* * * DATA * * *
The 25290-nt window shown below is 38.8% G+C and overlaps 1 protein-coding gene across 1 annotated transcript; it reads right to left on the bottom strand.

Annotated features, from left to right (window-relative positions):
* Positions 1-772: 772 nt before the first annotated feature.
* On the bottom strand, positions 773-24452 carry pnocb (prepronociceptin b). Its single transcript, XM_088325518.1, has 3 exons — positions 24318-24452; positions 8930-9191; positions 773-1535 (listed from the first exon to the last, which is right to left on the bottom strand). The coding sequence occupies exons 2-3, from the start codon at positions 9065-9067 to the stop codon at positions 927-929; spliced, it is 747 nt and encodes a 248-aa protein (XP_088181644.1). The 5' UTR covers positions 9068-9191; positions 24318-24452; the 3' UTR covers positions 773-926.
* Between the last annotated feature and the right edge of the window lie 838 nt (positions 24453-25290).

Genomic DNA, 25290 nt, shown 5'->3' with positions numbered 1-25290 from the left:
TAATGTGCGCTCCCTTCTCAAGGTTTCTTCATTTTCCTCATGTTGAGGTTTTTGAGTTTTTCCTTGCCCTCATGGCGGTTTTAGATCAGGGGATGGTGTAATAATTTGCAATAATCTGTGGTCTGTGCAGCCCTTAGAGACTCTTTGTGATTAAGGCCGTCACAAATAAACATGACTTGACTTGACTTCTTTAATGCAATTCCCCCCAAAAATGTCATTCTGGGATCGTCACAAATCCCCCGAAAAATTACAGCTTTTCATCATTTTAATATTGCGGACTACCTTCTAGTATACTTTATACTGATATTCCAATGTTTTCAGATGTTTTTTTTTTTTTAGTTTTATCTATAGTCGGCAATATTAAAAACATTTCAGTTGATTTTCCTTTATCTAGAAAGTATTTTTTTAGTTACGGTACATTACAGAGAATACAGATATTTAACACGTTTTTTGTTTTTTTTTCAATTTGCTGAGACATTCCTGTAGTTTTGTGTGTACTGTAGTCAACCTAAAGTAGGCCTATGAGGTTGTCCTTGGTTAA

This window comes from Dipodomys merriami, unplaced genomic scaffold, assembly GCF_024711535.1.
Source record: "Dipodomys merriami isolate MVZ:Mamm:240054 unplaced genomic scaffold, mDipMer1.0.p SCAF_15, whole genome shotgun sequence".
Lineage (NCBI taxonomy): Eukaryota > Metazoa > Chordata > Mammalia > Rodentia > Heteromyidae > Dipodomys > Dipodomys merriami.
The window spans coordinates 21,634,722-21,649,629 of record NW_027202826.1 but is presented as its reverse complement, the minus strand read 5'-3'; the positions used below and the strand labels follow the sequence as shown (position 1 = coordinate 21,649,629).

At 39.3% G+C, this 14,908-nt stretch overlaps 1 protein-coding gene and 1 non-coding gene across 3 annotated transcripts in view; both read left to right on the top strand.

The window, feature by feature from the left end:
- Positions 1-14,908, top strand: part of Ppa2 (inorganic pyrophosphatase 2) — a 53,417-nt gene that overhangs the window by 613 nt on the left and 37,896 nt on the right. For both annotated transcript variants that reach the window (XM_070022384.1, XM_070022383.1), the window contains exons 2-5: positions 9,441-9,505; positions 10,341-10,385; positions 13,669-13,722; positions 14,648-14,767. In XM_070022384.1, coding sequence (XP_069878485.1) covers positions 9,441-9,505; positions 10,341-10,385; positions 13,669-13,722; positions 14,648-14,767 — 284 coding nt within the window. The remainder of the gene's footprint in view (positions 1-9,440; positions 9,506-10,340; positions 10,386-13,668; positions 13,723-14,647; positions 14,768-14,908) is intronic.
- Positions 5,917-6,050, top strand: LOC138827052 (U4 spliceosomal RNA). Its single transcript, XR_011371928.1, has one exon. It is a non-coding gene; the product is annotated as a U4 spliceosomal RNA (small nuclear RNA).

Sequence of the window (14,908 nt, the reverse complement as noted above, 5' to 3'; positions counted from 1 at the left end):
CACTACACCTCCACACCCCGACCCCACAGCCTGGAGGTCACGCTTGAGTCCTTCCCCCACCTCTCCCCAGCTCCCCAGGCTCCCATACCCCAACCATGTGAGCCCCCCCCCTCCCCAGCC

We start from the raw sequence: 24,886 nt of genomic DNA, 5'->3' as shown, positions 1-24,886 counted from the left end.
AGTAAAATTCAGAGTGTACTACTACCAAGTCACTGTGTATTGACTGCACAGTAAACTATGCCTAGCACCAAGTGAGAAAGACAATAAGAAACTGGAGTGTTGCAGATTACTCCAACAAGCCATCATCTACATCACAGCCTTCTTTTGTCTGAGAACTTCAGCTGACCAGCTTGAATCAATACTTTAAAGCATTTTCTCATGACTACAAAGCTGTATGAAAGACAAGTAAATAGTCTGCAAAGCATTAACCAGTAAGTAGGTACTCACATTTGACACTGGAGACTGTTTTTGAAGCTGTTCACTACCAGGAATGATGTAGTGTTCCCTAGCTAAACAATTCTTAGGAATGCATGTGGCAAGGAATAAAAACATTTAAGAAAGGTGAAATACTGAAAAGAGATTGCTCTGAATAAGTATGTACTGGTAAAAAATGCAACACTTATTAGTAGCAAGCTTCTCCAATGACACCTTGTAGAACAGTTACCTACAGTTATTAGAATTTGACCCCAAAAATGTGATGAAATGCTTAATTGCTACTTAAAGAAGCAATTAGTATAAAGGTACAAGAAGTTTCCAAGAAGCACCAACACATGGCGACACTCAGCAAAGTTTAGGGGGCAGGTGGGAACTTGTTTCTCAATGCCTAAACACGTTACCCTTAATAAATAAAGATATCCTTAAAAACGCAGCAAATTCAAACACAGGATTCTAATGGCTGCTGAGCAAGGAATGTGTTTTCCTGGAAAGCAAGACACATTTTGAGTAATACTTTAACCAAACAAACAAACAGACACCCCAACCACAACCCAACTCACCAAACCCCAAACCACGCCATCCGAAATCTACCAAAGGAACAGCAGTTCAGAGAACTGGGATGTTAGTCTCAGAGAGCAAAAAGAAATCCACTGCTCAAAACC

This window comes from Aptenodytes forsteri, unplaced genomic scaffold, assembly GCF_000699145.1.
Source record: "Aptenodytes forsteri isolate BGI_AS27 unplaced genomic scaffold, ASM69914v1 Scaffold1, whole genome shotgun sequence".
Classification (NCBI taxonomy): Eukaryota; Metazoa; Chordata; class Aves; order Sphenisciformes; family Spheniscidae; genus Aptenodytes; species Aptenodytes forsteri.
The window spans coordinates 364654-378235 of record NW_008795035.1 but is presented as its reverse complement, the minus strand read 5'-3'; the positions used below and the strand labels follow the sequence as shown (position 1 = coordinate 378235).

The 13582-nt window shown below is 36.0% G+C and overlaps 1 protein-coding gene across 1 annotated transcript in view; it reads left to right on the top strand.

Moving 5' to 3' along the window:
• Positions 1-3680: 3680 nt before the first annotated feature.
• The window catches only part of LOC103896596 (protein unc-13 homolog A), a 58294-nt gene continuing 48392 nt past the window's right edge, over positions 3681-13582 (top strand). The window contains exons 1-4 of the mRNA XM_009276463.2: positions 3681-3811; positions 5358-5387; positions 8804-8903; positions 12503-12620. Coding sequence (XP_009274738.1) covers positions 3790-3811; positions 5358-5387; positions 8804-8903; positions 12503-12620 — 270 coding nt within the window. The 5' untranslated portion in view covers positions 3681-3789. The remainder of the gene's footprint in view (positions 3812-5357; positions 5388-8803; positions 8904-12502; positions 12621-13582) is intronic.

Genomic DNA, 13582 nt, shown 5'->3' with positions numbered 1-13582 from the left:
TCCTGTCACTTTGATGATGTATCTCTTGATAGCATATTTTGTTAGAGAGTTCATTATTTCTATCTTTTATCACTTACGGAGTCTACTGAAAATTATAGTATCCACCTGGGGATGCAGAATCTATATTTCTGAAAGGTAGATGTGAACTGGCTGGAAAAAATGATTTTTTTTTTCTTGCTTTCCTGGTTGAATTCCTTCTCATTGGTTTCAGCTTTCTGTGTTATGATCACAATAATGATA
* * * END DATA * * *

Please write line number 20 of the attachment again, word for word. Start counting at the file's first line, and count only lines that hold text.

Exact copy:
This window comes from Aptenodytes forsteri, unplaced genomic scaffold, assembly GCF_000699145.1.